Doug Jones' surprise victory in Alabama has overshadowed the impending elections in Catalonia. To recap, in August the Catalan government tried to hold an illegal independence referendum. The subsequent crackdown by the Spanish government set off a wave of protests, resulting in Catalonia's leader Carles Puigdemont declaring independence. Madrid responded by dissolving the government.
Because of the dissolution, fresh elections are due to take place just before Christmas on 21 December. While these elections are being boycotted by Puigdemont's party Junts per Catalunya (JxCat), all the other political groups are taking part.
The pro-independence faction is expected to lose its majority, dealing a blow to separatism, but the big question is who will win the most votes. Until recently it looked as though the pro-independence ERC (Republican Left of Catalonia) would come first, and indeed Paddy Power are offering 1/3 (75%) on them winning.
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However, the last few weeks have seen a dramatic shift in the polls towards Citizens (Ciutadans), the main anti-independence party Some of the latest surveys have the Ciutadans out in front with leads of up to 3.4%. However, Paddy Power is clearly unconvinced. It still has the Ciutadans firmly in second place at 2/1 (33%). Interestingly, despite the boycott, they have JxCat at 9/2 (18.1%).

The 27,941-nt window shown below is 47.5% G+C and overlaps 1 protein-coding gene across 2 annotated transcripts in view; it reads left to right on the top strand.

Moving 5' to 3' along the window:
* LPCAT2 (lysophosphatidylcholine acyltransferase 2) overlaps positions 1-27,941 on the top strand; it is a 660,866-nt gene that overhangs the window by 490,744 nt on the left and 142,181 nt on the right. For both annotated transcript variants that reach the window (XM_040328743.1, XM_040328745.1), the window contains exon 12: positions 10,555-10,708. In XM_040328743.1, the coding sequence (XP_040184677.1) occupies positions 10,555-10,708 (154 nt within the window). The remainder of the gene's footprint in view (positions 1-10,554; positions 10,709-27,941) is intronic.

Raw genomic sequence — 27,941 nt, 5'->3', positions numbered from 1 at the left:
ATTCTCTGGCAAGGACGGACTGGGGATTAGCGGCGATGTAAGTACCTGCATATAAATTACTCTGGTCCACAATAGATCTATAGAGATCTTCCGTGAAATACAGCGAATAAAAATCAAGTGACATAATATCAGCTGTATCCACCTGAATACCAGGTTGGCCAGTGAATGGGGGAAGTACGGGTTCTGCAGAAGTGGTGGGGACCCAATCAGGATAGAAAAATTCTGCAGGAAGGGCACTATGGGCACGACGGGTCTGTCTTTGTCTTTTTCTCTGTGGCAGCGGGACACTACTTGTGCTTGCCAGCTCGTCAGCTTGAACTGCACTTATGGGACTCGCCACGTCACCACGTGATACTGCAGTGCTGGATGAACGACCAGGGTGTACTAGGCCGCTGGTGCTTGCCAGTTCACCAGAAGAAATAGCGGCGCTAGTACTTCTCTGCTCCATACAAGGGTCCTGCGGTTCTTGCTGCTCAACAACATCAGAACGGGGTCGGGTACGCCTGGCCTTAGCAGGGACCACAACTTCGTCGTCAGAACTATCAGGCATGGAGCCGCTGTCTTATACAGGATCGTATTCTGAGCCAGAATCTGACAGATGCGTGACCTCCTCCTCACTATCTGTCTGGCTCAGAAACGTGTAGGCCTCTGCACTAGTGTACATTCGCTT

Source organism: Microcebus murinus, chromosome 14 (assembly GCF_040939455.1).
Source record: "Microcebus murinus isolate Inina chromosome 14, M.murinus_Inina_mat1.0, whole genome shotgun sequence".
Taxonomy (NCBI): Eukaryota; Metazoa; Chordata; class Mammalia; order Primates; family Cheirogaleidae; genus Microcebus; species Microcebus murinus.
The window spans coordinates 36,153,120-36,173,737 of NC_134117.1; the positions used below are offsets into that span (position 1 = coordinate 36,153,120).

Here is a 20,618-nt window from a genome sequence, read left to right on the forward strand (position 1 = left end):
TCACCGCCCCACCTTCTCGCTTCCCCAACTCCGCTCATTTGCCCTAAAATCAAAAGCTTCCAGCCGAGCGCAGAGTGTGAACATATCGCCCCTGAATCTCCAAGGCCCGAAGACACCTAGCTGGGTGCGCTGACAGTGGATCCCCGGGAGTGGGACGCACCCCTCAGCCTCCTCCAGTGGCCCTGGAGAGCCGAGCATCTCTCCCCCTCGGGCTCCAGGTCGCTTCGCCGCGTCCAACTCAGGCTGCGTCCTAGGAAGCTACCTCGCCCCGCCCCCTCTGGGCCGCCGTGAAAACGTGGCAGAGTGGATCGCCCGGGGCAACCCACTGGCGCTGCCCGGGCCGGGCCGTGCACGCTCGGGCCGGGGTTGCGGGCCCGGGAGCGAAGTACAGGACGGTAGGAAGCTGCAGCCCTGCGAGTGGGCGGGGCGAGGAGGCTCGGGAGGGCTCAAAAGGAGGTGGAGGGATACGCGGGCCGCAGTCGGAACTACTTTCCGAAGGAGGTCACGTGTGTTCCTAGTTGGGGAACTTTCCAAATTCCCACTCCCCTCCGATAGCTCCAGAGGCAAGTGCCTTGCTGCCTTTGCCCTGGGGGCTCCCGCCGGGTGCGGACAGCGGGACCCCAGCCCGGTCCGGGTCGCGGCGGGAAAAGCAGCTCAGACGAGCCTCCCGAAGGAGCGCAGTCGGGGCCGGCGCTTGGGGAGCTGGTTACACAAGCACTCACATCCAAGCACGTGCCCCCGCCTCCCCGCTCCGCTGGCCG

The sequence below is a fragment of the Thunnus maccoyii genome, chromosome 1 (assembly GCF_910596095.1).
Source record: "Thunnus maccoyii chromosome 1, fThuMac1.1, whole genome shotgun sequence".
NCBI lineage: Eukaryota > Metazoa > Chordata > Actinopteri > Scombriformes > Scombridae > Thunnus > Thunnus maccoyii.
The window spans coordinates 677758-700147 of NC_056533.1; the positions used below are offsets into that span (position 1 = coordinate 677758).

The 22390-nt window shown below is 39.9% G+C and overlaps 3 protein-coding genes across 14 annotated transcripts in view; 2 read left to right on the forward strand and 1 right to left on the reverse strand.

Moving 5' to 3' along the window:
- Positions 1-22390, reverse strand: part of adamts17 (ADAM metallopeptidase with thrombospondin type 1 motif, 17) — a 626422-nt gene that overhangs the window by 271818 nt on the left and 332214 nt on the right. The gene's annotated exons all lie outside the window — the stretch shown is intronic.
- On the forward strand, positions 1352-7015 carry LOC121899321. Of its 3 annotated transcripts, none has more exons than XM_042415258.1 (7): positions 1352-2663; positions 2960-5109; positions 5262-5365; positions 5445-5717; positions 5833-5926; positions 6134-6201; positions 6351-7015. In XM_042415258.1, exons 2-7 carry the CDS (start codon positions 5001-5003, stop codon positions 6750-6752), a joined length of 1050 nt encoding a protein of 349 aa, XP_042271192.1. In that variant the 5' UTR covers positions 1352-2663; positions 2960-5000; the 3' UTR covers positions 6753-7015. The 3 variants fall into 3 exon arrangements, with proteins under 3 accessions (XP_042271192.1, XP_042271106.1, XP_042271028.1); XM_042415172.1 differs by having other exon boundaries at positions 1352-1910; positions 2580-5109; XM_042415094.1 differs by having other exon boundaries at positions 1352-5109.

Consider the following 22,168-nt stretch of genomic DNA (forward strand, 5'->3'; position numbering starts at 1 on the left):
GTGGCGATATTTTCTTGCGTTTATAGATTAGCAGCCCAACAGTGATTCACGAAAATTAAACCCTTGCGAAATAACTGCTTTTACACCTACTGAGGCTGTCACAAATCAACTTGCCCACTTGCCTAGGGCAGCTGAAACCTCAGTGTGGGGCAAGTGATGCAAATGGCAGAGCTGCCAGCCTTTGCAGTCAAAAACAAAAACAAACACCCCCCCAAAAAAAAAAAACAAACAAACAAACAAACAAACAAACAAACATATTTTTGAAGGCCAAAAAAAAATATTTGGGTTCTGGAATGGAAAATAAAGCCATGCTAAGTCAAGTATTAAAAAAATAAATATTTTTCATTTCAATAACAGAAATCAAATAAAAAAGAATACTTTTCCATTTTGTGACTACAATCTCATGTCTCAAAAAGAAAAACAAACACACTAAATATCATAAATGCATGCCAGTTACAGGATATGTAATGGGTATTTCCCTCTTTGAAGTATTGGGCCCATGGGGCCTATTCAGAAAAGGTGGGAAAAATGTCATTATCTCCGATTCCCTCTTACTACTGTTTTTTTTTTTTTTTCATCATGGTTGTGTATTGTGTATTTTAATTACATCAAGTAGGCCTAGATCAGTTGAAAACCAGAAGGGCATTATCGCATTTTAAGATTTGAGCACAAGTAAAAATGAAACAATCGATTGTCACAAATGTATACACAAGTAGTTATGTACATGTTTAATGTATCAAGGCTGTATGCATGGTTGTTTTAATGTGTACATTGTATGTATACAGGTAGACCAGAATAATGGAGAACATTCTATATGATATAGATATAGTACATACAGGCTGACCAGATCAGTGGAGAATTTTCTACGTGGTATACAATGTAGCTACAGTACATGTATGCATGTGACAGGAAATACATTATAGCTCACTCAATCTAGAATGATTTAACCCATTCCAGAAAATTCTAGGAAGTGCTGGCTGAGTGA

My view is that the Ciutadans stand to do very well, and have a good chance of coming out ahead. Support for independence has been stuck at 40-45%. I'd wager that many people are fed up with the endless calls for independence and are prepared to vote for a party that will oppose it.
I suggest you take Paddy Power's offer and bet on the Ciutadans. I'm going to wager a token £1, too, just to see what will happen (I'm now waiting for Paddy Power to pay out on our Elaine Duke and Bennelong bets that came due last week).
Matthew graduated from the University of Durham in 2004; he then gained an MSc, followed by a PhD at the London School of Economics.
He has previously written for a wide range of publications, including the Guardian and the Economist, and also helped to run a newsletter on terrorism. He has spent time at Lehman Brothers, Citigroup and the consultancy Lombard Street Research.
Matthew is the author of Superinvestors: Lessons from the greatest investors in history, published by Harriman House, which has been translated into several languages. His second book, Investing Explained: The Accessible Guide to Building an Investment Portfolio, is published by Kogan Page.
As senior writer, he writes the shares and politics & economics pages, as well as weekly Blowing It and Great Frauds in History columns He also writes a fortnightly reviews page and trading tips, as well as regular cover stories and multi-page investment focus features.
Follow Matthew on Twitter: @DrMatthewPartri
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